Character Roles

What is your character’s role? Answering this question is the key to creating a successful character – a screenwriting necessity. You must know why a particular character is in your story and what role you intend him or her to play. Is he the hero? She the villain? And if he is the hero, what face does he wear: the savior, the recluse, the warrior, or the fool? And what of our villain? Is she the femme fatale, the narcissist, the psychotic, the traitor?

Understanding character roles is never limited to the protagonist and antagonist. A screenplay needs supporting players as well: friends and rivals. There are symbolic characters, mythic characters, fantasy characters, even nonhuman characters. Sometimes a group all share the same role, and characters often play more than one role at a time. Some are one-string characters, appearing in only a few scenes, and others are intricate to the sub-plot, having their own line of action connected to the main conflict.

Character roles have infinite possibilities, and they can be defined in different ways, but when it comes to designing those roles, there is one absolute: every character has a role to play.

Your Hero: Top Ten Rules

The most important character in your screenplay is your protagonist: your hero. It's her story. We hope and fear for her. She' the interesting somebody who wants something badly and is having trouble getting it. Without your hero, there is no story. But when creating that unforgettable protagonist, you must know...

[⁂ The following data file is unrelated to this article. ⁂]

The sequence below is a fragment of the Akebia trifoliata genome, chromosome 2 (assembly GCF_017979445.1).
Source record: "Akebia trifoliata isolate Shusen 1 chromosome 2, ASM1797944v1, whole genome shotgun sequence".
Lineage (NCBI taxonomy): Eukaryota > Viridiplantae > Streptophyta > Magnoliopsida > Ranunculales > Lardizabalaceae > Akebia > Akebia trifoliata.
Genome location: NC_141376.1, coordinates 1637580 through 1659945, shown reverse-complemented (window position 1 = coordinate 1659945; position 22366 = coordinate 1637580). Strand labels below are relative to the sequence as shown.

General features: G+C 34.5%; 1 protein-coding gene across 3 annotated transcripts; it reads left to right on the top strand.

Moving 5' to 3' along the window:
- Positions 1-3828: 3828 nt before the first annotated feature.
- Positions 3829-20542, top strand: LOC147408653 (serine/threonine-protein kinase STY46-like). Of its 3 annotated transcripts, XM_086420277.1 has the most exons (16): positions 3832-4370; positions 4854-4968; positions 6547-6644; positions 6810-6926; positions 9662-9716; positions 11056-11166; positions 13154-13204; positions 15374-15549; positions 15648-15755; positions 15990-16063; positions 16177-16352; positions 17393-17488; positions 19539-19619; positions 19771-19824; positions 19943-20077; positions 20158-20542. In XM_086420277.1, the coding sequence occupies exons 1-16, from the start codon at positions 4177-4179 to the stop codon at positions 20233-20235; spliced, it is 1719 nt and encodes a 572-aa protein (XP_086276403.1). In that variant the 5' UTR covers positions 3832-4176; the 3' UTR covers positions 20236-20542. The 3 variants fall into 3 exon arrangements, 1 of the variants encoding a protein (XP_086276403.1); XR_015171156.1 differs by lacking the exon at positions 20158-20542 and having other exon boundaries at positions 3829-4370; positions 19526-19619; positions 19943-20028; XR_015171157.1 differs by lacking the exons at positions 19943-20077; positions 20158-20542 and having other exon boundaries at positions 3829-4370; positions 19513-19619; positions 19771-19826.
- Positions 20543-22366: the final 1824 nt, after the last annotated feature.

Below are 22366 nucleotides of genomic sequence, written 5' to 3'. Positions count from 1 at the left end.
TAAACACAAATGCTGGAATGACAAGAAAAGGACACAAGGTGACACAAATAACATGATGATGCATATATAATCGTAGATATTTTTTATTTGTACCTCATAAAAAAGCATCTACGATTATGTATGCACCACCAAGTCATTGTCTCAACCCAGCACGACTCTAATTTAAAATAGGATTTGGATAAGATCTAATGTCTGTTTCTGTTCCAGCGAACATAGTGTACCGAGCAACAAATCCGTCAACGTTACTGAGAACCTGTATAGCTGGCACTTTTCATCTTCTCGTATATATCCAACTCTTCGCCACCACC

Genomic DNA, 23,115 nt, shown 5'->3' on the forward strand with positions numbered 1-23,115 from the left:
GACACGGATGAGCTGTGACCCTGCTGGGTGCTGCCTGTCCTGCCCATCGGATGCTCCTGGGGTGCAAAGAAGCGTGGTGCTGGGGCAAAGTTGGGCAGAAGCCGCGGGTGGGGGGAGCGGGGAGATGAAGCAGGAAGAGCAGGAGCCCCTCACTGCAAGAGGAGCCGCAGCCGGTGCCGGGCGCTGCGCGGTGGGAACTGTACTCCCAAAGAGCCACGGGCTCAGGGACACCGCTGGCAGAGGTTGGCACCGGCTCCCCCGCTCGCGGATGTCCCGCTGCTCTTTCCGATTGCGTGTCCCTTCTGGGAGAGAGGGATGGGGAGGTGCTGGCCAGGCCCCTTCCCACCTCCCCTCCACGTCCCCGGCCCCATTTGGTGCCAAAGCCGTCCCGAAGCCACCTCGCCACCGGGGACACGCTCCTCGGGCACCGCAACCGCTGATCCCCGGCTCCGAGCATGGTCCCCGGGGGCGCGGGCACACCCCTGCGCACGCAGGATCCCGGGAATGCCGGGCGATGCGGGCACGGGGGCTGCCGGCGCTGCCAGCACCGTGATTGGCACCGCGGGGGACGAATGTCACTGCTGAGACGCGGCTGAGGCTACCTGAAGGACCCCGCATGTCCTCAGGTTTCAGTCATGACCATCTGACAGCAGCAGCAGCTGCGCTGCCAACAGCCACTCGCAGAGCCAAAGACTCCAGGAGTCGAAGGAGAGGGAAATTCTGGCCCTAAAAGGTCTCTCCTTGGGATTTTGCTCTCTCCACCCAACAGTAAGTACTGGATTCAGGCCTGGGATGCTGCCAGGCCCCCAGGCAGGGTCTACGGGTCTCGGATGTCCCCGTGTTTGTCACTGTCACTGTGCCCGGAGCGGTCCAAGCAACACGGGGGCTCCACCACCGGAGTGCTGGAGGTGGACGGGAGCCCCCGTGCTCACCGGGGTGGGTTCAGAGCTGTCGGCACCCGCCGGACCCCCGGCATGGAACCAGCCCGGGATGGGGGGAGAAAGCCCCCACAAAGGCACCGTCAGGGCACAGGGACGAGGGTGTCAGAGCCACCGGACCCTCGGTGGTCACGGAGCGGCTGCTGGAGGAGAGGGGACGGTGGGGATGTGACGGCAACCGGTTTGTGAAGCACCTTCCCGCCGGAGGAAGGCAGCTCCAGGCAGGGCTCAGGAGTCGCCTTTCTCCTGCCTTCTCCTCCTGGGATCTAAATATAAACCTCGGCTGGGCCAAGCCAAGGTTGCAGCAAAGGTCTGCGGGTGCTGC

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Your Hero: Top Ten Rules (Expanded)

The most important character in your screenplay is your protagonist: your hero. Without her, there is no story. But when creating that unforgettable protagonist, you must know the entire iceberg, so follow these Ten Key Rules (now with expanded explanations), and you'll sculpt a hero that breaks the mold. 1. You...
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Heroes

WARRIOR A Warrior is a hero that has expertise in combat or warfare. This type of hero rises to the occasion by taking on a leadership position, and becomes extremely influential within his or her own circle. Warriors can be motivated by revenge, oppression, or moral responsibility. The traditional warriors...
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Villains

FEMME FATALE The French translation of Femme Fatale literally means “deadly woman." The Femme Fatale character is seductive, mysterious, and most of all – extremely dangerous. Her greatest power is her ability to entrance her victims with her appearance, and lead them into dangerous situations. While she often uses...
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Rivals: Fab Four

Rivals are adversaries. They are supporting characters who dislike the hero, creating minor obstacles, but since they don’t oppose the hero’s objective, they’re not antagonists.  For the screenwriter, understanding supporting characters is indispensable. And even though there are a multitude of supporting roles, illustrated here are four types of...
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